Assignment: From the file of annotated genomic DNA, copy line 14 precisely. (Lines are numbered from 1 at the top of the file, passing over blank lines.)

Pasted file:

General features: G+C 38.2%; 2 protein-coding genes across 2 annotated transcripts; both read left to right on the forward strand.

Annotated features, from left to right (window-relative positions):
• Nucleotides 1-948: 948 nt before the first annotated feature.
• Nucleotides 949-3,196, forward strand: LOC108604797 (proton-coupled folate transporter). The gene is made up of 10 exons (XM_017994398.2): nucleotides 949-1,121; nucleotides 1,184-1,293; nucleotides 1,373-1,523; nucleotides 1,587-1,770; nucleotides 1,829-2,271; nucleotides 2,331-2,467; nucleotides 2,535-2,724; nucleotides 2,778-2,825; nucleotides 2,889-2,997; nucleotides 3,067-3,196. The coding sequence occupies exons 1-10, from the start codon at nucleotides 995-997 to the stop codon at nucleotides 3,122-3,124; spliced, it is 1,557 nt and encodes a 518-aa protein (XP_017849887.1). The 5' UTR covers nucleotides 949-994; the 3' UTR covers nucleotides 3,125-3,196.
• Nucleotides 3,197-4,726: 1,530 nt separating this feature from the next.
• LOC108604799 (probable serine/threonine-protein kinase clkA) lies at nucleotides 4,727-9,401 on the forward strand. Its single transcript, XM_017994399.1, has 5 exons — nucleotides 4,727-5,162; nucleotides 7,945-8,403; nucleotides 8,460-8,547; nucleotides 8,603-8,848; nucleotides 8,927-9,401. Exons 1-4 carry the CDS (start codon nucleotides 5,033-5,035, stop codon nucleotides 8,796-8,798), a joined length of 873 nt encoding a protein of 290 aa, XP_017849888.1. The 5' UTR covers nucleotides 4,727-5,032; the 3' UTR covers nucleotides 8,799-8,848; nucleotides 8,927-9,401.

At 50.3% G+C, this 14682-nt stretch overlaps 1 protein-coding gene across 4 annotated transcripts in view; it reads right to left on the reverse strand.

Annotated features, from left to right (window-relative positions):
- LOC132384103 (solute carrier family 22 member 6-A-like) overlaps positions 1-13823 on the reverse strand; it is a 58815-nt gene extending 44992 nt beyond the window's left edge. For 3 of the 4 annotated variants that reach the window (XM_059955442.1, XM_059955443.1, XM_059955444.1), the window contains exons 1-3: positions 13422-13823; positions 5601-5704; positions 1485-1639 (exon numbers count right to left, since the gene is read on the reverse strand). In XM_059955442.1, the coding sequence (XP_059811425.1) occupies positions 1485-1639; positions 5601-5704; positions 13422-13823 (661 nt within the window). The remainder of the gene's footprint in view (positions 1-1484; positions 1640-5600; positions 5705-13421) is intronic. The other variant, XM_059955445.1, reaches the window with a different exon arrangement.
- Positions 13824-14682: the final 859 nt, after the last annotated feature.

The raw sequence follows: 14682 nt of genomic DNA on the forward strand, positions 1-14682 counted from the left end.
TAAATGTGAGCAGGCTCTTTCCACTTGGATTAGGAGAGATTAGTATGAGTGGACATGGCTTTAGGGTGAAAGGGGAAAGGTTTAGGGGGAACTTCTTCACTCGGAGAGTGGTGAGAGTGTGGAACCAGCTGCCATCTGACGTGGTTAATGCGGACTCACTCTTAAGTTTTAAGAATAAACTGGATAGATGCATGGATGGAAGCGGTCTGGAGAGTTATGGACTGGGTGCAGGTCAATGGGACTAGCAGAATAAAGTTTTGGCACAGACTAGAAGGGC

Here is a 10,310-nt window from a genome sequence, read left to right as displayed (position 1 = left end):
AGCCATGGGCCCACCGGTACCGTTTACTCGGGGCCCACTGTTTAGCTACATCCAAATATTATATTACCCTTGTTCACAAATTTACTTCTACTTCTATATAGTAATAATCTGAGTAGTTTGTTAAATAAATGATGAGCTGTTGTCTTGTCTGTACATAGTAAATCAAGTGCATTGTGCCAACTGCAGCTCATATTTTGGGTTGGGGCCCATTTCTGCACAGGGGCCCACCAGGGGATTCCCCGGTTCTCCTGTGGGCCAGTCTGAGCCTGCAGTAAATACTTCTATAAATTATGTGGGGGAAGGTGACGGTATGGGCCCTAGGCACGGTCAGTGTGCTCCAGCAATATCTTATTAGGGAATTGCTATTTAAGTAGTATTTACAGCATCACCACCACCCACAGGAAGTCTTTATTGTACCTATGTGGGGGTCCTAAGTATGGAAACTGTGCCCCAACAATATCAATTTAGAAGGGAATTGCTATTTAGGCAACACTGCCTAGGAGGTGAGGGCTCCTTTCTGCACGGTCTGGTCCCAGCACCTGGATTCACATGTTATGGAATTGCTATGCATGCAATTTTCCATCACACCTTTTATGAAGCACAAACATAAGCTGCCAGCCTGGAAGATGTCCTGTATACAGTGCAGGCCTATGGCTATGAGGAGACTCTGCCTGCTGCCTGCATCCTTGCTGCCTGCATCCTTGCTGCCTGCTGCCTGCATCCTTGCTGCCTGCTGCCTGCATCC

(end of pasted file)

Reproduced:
AGCCATGGGCCCACCGGTACCGTTTACTCGGGGCCCACTGTTTAGCTACATCCAAATATTATATTACCCTTGTTCACAAATTTACTTCTACTTCTATATAGTAATAATCTGAGTAGTTTGTTAAATAAATGATGAGCTGTTGTCTTGTCTGTACATAGTAAATCAAGTGCATTGTGCCAACTGCAGCTCATATTTTGGGTTGGGGCCCATTTCTGCACAGGGGCCCACCAGGGGATTCCCCGGTTCTCCTGTGGGCCAGTCTGAGCCTGCAGTAAATACTTCTATAAATTATGTGGGGGAAGGTGACGGTATGGGCCCTAGGCACGGTCAGTGTGCTCCAGCAATATCTTATTAGGGAATTGCTATTTAAGTAGTATTTACAGCATCACCACCACCCACAGGAAGTCTTTATTGTACCTATGTGGGGGTCCTAAGTATGGAAACTGTGCCCCAACAATATCAATTTAGAAGGGAATTGCTATTTAGGCAACACTGCCTAGGAGGTGAGGGCTCCTTTCTGCACGGTCTGGTCCCAGCACCTGGATTCACATGTTATGGAATTGCTATGCATGCAATTTTCCATCACACCTTTTATGAAGCACAAACATAAGCTGCCAGCCTGGAAGATGTCCTGTATACAGTGCAGGCCTATGGCTATGAGGAGACTCTGCCTGCTGCCTGCATCCTTGCTGCCTGCATCCTTGCTGCCTGCTGCCTGCATCCTTGCTGCCTGCTGCCTGCATCC